Osama Bin Laden's deputy, Ayman al-Zawahri, has appeared in a video tape threatening London with more bombs and demanding that the US leave Iraq.
Ayman al-Zawahri warned the US to withdraw from Iraq
The BBC asks former CIA agent Robert Baer, who spent most of his career working in the Middle East and investigating terror, whether it is a credible message.
Q: How much influence does Zawahri wield?
When Zawahri goes public and says "conduct more attacks in London", there will be people who will attempt to do it.
It is the power of influence - as of today we have not seen anything from London's Metropolitan Police or MI5 suggesting that either Bin Laden or Zawahri were directly involved in the attacks. But still they are worried because these men have an enormous amount of influence.
Q: How much support do the two men have?
Polls show that they have a large following in Pakistan and Saudi Arabia and you can believe that the faithful will take this seriously and attempt to undertake operations.
There is a view that Bin Laden may have gone out of bounds on 11 September and in other attacks, but he still defends the Muslim community. There is popular support for him - he is not an outlaw in that sense.
Q: Given the pressures on al-Qaeda, could it have been directly responsible for the London attacks?
I doubt it. They have gone off the phone - they used to use satellite phones and cell phones but they know now that they are all being listened to, and it would be a very complicated chain of command if they were sending these things verbally.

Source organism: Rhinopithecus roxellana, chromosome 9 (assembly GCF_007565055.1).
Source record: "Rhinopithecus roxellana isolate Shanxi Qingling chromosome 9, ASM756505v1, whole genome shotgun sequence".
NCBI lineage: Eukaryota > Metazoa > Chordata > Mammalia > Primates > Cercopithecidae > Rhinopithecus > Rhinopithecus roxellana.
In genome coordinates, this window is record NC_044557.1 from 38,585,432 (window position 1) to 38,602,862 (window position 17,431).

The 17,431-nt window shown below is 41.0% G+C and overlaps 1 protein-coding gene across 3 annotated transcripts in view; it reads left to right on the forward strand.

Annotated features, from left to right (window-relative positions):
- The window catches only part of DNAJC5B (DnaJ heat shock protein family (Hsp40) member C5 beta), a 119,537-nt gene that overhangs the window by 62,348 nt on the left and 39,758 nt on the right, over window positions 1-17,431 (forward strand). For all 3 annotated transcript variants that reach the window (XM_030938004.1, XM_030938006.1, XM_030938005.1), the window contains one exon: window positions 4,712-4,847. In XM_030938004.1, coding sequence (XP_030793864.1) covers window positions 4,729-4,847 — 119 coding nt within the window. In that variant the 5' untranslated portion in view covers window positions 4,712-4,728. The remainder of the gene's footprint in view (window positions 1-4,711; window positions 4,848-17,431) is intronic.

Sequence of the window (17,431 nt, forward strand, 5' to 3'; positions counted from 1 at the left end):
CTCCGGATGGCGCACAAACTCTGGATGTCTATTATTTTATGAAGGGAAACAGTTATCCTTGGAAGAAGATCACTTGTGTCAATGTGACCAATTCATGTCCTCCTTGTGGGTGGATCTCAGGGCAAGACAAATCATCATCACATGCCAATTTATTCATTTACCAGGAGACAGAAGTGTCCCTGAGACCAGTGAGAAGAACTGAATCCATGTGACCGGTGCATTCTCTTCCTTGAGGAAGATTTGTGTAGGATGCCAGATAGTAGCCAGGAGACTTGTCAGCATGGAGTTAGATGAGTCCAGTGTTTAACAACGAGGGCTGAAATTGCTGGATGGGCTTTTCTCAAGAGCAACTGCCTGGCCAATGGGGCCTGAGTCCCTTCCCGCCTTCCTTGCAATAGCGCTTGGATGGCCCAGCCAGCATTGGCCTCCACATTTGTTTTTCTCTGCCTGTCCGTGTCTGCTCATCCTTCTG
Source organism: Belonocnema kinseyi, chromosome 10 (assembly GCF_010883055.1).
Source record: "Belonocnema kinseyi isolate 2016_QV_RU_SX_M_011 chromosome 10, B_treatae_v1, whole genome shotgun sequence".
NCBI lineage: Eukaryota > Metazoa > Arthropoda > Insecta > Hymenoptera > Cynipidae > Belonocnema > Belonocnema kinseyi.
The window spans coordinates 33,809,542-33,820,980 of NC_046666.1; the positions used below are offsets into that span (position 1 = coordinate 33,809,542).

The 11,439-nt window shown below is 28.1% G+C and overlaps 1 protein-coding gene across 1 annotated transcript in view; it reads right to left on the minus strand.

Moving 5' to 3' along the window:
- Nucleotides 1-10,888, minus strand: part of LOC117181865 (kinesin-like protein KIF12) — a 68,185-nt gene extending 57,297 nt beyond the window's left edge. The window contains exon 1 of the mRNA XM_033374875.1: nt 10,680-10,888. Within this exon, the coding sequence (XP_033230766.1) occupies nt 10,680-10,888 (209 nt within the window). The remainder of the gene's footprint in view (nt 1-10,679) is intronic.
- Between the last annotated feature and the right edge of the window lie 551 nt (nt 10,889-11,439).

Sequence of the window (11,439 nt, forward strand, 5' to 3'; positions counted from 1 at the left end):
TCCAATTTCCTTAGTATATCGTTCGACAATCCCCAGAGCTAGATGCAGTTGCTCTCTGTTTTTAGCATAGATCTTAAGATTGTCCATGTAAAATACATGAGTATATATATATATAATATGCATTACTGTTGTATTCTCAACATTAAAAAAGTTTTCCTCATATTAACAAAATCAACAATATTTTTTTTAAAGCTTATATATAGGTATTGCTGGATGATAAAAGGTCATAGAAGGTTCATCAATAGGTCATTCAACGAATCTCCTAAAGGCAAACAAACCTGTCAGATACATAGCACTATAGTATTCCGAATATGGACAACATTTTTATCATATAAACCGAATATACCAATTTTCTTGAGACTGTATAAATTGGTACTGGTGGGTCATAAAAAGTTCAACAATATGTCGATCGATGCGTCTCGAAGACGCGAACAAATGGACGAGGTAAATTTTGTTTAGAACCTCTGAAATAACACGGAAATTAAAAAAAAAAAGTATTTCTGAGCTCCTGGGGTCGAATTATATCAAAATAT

I think it is just more likely that these people [the London bombers] are taking their orders off Jazeera television or off the internet, as well as getting their technology.
Q: Is al-Qaeda an organisation in the conventional sense?
I think it was until 11 September, 2001, but since then it has been more or less beheaded.
The organisation is diffused - a lot of members are in hiding. But it is an idea and it does have the ability to command the faithful and this is what should worry people.
Q: If al-Qaeda is viewed as an idea, rather than as a defined organisation, can it be destroyed?
No - you have to remove the causes for the hate and that would include the war in Iraq - saying otherwise is just silly.
It would have to do some sort of fair settlement with the Palestinians and Afghanistan as well.